"Displacement is the easiest way to achieve torque. Very large cylinders and a long stroke offer the greatest cylinder volume and overall piston area for the fuel charge to push against the crankshaft or lever if you will. Big block engines in the 400 to 500 cubic inch range deliver tremendous torque and they are easier on parts for the same amount of power output."
http://www.westechperformance.com/pages/Tech_Library/Understanding/hpvstq.html

Can anyone disagree? I don't want to start an argument, but when it comes to producing power, displacement is the option which provides the greatest yield. Other modifications can add to the benefit of increased displacement, but they cannot surpass it. Simply physics. There's a reason to build a Chevy big block with a long arm versus a small block with a long arm; the big block produces more torque. Torque spins the tires, not horsepower.
Here are the major ways that stroking (one method of increasing displacement) manufactures torque:


1. An increase in cubic inches creates more displacement, and more displacement means more torque.


2. A longer stroke is like a lever acting on the crankshaft; in practical terms it's like using a breaker bar instead of a ratchet handle.


3. More displacement facilitates a higher compression ratio without resorting to outlandish piston domes that disturb flame travel.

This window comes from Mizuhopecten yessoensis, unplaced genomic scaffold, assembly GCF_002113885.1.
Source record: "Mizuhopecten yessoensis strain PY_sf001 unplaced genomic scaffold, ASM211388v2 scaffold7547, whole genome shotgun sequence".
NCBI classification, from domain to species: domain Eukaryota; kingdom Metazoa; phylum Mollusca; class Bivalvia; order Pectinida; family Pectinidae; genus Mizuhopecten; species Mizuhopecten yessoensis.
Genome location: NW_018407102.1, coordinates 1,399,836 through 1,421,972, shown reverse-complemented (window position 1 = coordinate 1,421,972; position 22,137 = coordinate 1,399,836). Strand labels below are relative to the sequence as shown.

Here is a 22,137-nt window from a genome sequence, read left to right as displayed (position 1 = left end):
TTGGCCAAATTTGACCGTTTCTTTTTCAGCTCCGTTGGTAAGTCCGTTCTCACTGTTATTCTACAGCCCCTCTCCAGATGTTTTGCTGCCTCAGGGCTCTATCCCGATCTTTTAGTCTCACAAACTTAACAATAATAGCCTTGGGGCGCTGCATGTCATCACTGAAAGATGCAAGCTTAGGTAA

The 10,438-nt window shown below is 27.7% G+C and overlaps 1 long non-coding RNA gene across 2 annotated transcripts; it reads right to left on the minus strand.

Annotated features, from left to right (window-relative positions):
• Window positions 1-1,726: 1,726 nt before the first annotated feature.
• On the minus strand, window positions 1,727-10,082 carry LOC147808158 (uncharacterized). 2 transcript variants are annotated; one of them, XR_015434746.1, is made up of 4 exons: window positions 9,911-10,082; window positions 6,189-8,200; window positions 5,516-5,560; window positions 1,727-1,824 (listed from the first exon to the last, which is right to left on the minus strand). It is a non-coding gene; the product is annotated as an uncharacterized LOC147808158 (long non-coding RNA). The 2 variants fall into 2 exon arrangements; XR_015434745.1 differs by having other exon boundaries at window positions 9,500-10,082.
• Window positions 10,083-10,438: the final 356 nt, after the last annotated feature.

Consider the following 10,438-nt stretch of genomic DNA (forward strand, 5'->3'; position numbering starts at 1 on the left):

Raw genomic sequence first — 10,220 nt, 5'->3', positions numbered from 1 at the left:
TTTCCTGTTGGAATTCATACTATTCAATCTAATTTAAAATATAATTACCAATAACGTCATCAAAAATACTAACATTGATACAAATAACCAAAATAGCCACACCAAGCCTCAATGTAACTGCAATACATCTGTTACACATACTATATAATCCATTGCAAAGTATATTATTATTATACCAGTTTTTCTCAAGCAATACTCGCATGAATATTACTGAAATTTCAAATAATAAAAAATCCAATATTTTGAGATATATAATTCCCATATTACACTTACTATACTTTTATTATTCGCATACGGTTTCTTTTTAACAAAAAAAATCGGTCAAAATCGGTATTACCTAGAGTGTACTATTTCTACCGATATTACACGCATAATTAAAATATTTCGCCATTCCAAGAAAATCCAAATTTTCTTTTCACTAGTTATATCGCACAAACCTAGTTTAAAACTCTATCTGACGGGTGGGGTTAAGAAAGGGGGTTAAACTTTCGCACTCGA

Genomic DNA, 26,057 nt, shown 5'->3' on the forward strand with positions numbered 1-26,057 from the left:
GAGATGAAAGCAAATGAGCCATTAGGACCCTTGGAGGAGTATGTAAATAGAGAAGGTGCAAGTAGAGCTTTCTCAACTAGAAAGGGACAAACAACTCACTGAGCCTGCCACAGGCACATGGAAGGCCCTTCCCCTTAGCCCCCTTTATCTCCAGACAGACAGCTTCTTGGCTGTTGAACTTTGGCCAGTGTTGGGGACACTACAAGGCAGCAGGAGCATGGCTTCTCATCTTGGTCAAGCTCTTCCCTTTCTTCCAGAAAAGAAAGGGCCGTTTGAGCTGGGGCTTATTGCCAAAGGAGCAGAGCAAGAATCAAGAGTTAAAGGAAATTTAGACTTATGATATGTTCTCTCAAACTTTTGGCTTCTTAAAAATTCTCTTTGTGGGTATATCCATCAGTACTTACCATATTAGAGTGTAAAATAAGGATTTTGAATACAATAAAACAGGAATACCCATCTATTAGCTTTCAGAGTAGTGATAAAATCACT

4. A longer stroke creates faster piston speed, so the piston can create more of a pressure drop to fill the cylinder more completely at low rpm. 5. It is thought by some that increasing stroke without increasing the length of the connecting rod builds torque because piston-speed dynamics and the rod ratio create more cylinder pressure at maximum rod angularity, at which point the rod has the greatest mechanical advantage over the crank. In a street engine, lengthening the stroke without changing anything else usually favors low-end torque, not high-rpm horsepower.


http://hotrod.com/techarticles/50997/
http://chevyhiperformance.com/techarticles/148_0312_stroke/

THERE IS NO REPLACEMENT FOR DISPLACEMENT.

Brian

BANK
03-19-05, 12:59 AM
I can only say that I have been alerted to the presence of a bike by its sound. However, it is open for debate as to if saving motorcyclists lives is worth the annoyance of loud pipes.

davesdeville
03-19-05, 04:31 PM
There still is no replacement for displacement. Name something that can be done to a smaller displacement engine that can't be done to a larger one.